GoesTo11
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posted 03-24-2012 09:16 PM     Click Here to See the Profile for GoesTo11   Click Here to Email GoesTo11     Edit/Delete Message   Reply w/Quote
quote:
Originally posted by issman1:
I think Chinese participation in the ISS is a matter of when, not if.
Agreed, but given that the United States paid for the bulk of the ISS's construction, and controls access to the station both in terms of re-crewing and re-supplying... any joint ISS operations involving China should be conditional: Subject to existing policies pertaining to the exchange of technology between the PRC and the United States, as well as related security issues.

Wait...what? Ah crap. Never mind.

dom
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posted 03-25-2012 08:57 AM     Click Here to See the Profile for dom   Click Here to Email dom     Edit/Delete Message   Reply w/Quote
I personally think an invitation to China to conduct an ASTP type link-up would be a good thing in the long run. Paperwork issues aside, it seems ridiculous to bar the next space superpower from access to an 'International' space station.

Making friends with them on this issue might avoid a future Cold War type space race that the west obviously can't afford right now. China is going to build their own space station within the next 20 years and there might be calls for them to allow us visit that too...

moorouge
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posted 11-09-2012 02:31 PM     Click Here to See the Profile for moorouge   Click Here to Email moorouge     Edit/Delete Message   Reply w/Quote
It is called the International Space Station. However, at this point in time only the Russians have the capability to launch manned (personned!) flights to it even though other nationals can be part of the crews.

This said, how likely is it that a manned Chinese vehicle would be allowed to dock in the future? What procedures and permissions would have to be sought? What technological exchanges would have to be made to ensure the Chinese had a compatible docking system?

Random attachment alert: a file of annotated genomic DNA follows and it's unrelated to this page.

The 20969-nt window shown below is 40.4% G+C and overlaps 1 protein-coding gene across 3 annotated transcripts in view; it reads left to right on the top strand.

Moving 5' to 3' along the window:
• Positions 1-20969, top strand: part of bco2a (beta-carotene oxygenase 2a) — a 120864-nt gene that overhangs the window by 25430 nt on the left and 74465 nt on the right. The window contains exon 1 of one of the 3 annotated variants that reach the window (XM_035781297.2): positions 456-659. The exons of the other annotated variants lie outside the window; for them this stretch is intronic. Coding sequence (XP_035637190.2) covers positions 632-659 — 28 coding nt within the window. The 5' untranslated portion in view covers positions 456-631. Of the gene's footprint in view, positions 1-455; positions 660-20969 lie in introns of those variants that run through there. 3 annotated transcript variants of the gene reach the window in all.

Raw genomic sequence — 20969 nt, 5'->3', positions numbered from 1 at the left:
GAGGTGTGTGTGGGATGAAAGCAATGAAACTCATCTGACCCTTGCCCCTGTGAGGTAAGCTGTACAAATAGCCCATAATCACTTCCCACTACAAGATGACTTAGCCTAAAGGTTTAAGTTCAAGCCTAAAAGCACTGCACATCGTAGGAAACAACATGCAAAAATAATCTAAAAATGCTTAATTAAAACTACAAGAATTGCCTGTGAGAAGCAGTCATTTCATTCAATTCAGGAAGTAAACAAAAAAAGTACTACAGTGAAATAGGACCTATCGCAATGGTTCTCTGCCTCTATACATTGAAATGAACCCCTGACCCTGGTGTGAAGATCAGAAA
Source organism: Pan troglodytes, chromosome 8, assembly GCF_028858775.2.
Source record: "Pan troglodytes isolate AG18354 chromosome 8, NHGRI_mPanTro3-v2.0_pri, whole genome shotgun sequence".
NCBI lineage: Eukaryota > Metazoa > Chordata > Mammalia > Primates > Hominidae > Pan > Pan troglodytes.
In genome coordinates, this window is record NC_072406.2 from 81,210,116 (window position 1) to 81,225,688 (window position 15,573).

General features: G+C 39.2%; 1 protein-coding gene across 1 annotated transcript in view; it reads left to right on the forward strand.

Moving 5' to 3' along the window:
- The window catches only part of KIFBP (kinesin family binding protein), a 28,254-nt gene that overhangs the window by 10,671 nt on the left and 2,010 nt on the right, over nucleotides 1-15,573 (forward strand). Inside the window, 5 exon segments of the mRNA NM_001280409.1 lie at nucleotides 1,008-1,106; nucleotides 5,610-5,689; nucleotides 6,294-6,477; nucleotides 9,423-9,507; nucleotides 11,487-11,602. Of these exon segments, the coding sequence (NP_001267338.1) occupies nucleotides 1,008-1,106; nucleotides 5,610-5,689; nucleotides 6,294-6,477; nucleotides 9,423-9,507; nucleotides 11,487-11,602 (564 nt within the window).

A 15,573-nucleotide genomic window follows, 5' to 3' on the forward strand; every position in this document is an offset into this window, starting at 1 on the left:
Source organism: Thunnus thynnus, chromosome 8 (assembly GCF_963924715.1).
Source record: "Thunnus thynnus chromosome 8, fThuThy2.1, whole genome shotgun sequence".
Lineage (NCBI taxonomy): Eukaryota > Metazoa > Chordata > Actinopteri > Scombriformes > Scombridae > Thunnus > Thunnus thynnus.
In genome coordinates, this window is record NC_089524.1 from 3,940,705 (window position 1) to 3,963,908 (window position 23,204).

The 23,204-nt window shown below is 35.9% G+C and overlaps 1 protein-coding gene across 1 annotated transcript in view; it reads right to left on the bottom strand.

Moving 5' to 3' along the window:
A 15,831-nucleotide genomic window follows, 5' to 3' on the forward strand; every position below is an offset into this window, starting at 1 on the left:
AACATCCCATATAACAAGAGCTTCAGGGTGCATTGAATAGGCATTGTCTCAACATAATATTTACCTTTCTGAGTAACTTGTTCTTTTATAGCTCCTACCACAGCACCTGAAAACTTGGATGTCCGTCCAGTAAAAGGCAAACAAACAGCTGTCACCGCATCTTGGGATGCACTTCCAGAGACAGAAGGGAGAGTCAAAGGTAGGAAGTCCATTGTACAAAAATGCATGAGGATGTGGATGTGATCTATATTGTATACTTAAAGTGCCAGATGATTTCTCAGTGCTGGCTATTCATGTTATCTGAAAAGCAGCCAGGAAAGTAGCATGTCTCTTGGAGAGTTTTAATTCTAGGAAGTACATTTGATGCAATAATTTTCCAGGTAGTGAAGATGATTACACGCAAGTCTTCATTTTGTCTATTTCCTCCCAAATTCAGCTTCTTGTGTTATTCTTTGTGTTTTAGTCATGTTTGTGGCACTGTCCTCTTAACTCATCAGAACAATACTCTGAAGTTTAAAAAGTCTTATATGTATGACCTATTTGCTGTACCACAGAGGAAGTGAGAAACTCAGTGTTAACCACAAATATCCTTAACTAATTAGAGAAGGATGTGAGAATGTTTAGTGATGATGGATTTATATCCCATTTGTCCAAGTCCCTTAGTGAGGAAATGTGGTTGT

Editor's note: Threads merged.

SkyMan1958
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posted 11-09-2012 04:10 PM     Click Here to See the Profile for SkyMan1958   Click Here to Email SkyMan1958     Edit/Delete Message   Reply w/Quote
I find it rather amusing that the Russians and the Europeans are talking about letting the Chinese use the ISS. As the saying goes, "money talks, bovine scat walks".

Given that the US is the main financial contributor to the ISS, it is extremely unlikely that the Chinese would be allowed to dock anytime soon (except in a hypothetical emergency) as it would be contrary to current codified US law regarding cooperation in space with the PRC.

I personally have no problem working with the Chinese in space as equal partners ONCE they have spent the money to fully develop their own state of the art space technologies, AND have repeatedly operationally used them. However, given that China and the US are competitors, until that point in time when China has it's own state of the art technology, given China's current proven track record with, in essence, stealing technology, I see NO point in helping them along with one of the few areas left that the US has superior technology.